IRDC US Roundup

A shorter update this week (but with a big conversation update next week), as I’ve spent the entire week at conferences! I was at DiGRA/FDG 2016, where I gave a talk in the PCG workshop about URR’s dialect generation…

… and then gave the deep play and dark play talk I previously gave at CGSA, and concluded with a live bullet hell demonstration, commentated on by the ever-marvellous Mike Cook, which went down really rather well. Lots of people said they felt it was the highlight of the conference and it got a pretty amazing amount of traction on Twitter. It was actually remarkably relaxing to play live compared to the same event at CGSA a few months before – it’s amazing how quickly just a single trial-run of a particular event can transform it from something quite nerve-wracking into something very comfortable.

After that, however, I flew to NYU for the 2016 US IRDC! Last year, as some readers might remember, I really wanted to visit Atlanta for the first US IRDC, but despite the incredibly generous offer of some financial support from a fellow roguelike developer, it didn’t work out in the end. This year, however, I made it across the pond and attended my first ever US IRDC! I gave my procedural dialects talk, fielded a pretty huge volume of questions, and then spent the rest of the day talking to the (rather good) turn-out of attendees. I’m keeping it brief this week as there’s so much otherwise stuff I to do today, but here are some pics:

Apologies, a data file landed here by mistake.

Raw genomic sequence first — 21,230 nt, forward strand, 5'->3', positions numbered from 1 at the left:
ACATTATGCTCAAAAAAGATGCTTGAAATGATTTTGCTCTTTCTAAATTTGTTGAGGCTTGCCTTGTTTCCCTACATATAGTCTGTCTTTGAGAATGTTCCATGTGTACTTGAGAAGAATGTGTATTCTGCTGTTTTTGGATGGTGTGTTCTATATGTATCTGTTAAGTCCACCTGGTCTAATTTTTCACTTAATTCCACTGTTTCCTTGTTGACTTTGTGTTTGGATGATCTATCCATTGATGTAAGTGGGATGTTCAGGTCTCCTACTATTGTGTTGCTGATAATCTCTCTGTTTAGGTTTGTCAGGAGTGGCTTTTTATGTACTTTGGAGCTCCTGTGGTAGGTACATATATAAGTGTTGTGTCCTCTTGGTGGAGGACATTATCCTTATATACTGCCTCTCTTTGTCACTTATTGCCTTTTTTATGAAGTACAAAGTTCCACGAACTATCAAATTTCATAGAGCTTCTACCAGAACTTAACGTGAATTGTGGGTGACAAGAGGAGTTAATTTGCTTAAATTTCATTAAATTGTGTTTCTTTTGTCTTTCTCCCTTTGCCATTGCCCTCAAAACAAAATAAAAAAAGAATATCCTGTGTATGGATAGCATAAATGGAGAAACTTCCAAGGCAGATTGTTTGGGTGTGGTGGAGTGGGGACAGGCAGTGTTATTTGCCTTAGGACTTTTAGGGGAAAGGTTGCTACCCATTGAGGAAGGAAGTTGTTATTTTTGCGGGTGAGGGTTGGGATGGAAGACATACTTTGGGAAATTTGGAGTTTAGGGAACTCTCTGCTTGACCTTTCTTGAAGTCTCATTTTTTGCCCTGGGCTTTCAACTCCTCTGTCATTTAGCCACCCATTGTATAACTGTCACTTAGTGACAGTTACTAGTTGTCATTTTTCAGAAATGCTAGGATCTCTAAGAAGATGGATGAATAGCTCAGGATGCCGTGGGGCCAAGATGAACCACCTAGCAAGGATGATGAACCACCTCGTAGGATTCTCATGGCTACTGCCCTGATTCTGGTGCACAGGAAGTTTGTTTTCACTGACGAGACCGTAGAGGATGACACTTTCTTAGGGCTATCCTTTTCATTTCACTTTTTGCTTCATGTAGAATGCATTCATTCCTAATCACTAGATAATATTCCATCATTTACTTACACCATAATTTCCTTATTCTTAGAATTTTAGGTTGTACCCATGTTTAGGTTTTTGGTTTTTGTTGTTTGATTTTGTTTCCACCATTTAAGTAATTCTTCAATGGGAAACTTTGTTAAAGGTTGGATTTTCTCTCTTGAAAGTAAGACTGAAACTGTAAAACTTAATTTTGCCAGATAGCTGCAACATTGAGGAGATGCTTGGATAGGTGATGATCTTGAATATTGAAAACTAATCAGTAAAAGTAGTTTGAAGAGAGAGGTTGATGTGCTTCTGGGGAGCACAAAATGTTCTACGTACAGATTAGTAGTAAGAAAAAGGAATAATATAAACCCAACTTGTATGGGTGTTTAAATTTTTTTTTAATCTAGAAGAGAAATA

Introduction from Kawa: 


The awesome games collection of the NYU Game Centre:


The highly amusing Dragon Hoard Income Tax simulator:

IMG_20160806_173714Issues with the amazing time-travel 7DRL by @humbit:


Another talk…


…and rather nice Japanese restaurant!


For me, the two highlights were Jason Grinblat’s awesome talk on using Markov Chains to generate books in Caves of Qud, and Jeremiah Reid’s fantastic piece about his time-travel roguelikes and how to handle paradoxes and deal with some highly amusing bugs. It was a fantastic event with a strong turnout and loads of great talks. To anyone in the US who considered coming but didn’t make it – you were missed! I don’t know if I’ll be able to make it next year, but I’ll certainly give it a shot again, though it will depend on funding, jobs, all that other stuff. It’s always hugely enjoyable to meet the big names in the community, and as a developer to meet people who want to meet me, and I can’t recommend it enough. Hope to see some more of you there next year! Next week: more sentence and dialect generation!

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